The diagnostic value of controlled oral word association test-FAS and category fluency in single-domain amnestic mild cognitive impairment

Michael Malek-Ahmadi, Brent J Small, Ashok Raj
Dementia and Geriatric Cognitive Disorders 2011, 32 (4): 235-40

BACKGROUND: Recent studies have shown that decreases in both letter fluency and category fluency may be present in addition to memory impairment in single-domain amnestic mild cognitive impairment (aMCI). However, the clinical utility of these fluency measures is unclear. The aim of this study was to determine what, if any, diagnostic value letter and category fluency provide in differentiating single-domain aMCI from normal cognition.

METHODS: Data from 66 individuals [33 cognitively normal (CN) and 33 aMCI] between the ages of 66 and 87 years participating in the Florida Alzheimer's Disease Research Center were compared on the Controlled Oral Word Association Test (COWAT)-FAS and Category Fluency test, both in terms of raw and scaled scores.

RESULTS: Participants were matched on age, education and sex. Two-tailed independent sample t-tests found statistically significant differences between the CN and aMCI groups for both raw and scaled scores of COWAT-FAS and Category Fluency (p < 0.001). Logistic regression analyses found that COWAT-FAS and Category Fluency did not significantly improve diagnostic accuracy when combined with the Hopkins Verbal Learning Test-Revised delayed recall.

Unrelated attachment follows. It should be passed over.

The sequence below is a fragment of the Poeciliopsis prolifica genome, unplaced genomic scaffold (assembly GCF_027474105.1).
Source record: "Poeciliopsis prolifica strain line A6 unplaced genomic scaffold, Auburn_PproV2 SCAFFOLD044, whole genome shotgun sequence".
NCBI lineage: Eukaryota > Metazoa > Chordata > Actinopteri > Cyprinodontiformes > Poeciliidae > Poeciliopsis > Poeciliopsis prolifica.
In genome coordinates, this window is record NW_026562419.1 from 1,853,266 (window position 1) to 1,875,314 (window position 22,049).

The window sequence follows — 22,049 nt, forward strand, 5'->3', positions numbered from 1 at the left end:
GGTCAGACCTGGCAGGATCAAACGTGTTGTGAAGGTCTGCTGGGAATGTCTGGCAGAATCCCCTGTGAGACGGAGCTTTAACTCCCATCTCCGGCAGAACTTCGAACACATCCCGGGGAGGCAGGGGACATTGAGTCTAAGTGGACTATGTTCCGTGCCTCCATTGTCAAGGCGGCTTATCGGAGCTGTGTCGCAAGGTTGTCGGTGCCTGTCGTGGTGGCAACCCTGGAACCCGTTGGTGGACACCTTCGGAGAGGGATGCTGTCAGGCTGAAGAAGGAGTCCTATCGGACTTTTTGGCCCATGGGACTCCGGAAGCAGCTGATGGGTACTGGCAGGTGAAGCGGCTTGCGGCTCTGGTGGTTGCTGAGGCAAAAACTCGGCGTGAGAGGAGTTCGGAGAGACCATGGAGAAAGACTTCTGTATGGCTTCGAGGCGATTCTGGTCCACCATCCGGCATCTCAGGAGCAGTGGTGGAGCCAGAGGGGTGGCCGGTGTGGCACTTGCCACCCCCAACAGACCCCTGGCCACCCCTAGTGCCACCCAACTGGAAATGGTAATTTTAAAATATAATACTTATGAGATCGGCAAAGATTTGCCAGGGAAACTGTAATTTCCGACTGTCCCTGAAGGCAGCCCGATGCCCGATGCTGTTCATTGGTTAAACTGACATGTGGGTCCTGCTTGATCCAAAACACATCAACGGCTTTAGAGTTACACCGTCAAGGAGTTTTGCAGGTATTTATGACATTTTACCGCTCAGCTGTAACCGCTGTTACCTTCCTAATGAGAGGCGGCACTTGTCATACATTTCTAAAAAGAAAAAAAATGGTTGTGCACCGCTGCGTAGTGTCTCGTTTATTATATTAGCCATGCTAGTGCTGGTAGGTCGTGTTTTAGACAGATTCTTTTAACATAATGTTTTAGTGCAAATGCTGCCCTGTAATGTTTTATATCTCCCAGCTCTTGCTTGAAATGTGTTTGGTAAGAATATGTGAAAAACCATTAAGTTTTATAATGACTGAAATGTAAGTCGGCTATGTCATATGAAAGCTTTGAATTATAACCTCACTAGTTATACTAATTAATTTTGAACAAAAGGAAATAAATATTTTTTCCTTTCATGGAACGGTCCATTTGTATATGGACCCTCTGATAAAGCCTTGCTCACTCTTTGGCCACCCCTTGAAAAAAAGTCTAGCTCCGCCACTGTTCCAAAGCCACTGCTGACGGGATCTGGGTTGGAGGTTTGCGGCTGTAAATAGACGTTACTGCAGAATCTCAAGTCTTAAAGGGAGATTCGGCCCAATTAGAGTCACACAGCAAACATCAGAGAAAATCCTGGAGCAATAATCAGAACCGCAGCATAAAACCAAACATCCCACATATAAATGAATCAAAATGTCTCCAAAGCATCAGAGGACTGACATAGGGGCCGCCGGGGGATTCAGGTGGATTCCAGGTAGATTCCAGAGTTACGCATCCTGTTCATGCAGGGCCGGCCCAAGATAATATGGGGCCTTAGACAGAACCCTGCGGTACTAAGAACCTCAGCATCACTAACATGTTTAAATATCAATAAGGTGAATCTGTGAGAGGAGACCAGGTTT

CONCLUSION: Although decreased COWAT-FAS and Category Fluency performance may be present in single-domain aMCI, these tests do not improve the ability of the Hopkins Verbal Learning Test-Revised delayed recall to differentiate aMCI from CN individuals.

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